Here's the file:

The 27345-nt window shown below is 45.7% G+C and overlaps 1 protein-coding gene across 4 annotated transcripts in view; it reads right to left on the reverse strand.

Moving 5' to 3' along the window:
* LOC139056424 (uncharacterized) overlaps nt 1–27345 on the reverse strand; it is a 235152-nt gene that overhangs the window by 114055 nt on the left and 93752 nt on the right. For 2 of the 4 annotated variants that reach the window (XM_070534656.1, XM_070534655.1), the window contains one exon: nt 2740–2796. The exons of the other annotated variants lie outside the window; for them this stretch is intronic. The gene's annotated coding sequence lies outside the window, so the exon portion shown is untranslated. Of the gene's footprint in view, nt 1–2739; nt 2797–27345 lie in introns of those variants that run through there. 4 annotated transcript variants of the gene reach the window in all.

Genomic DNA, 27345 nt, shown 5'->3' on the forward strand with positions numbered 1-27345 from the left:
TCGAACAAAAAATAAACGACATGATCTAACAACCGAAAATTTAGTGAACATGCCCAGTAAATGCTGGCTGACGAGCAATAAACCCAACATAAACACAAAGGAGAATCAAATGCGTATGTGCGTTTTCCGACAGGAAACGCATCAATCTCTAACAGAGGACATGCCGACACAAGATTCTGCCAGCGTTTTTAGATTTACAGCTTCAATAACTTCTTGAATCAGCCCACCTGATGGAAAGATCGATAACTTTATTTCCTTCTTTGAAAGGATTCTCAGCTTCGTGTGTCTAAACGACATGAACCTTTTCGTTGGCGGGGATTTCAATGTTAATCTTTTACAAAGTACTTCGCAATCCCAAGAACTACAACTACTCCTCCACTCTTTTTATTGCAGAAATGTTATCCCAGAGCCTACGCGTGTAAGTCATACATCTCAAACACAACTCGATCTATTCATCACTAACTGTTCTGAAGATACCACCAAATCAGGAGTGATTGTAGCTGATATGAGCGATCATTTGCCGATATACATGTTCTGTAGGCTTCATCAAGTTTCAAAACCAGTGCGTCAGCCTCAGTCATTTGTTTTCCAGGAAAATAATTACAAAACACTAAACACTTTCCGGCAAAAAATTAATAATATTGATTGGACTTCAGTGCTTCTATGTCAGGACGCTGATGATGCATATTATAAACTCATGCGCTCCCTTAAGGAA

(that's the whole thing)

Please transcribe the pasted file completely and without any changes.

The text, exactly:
The 27345-nt window shown below is 45.7% G+C and overlaps 1 protein-coding gene across 4 annotated transcripts in view; it reads right to left on the reverse strand.

Moving 5' to 3' along the window:
* LOC139056424 (uncharacterized) overlaps nt 1–27345 on the reverse strand; it is a 235152-nt gene that overhangs the window by 114055 nt on the left and 93752 nt on the right. For 2 of the 4 annotated variants that reach the window (XM_070534656.1, XM_070534655.1), the window contains one exon: nt 2740–2796. The exons of the other annotated variants lie outside the window; for them this stretch is intronic. The gene's annotated coding sequence lies outside the window, so the exon portion shown is untranslated. Of the gene's footprint in view, nt 1–2739; nt 2797–27345 lie in introns of those variants that run through there. 4 annotated transcript variants of the gene reach the window in all.

Genomic DNA, 27345 nt, shown 5'->3' on the forward strand with positions numbered 1-27345 from the left:
TCGAACAAAAAATAAACGACATGATCTAACAACCGAAAATTTAGTGAACATGCCCAGTAAATGCTGGCTGACGAGCAATAAACCCAACATAAACACAAAGGAGAATCAAATGCGTATGTGCGTTTTCCGACAGGAAACGCATCAATCTCTAACAGAGGACATGCCGACACAAGATTCTGCCAGCGTTTTTAGATTTACAGCTTCAATAACTTCTTGAATCAGCCCACCTGATGGAAAGATCGATAACTTTATTTCCTTCTTTGAAAGGATTCTCAGCTTCGTGTGTCTAAACGACATGAACCTTTTCGTTGGCGGGGATTTCAATGTTAATCTTTTACAAAGTACTTCGCAATCCCAAGAACTACAACTACTCCTCCACTCTTTTTATTGCAGAAATGTTATCCCAGAGCCTACGCGTGTAAGTCATACATCTCAAACACAACTCGATCTATTCATCACTAACTGTTCTGAAGATACCACCAAATCAGGAGTGATTGTAGCTGATATGAGCGATCATTTGCCGATATACATGTTCTGTAGGCTTCATCAAGTTTCAAAACCAGTGCGTCAGCCTCAGTCATTTGTTTTCCAGGAAAATAATTACAAAACACTAAACACTTTCCGGCAAAAAATTAATAATATTGATTGGACTTCAGTGCTTCTATGTCAGGACGCTGATGATGCATATTATAAACTCATGCGCTCCCTTAAGGAA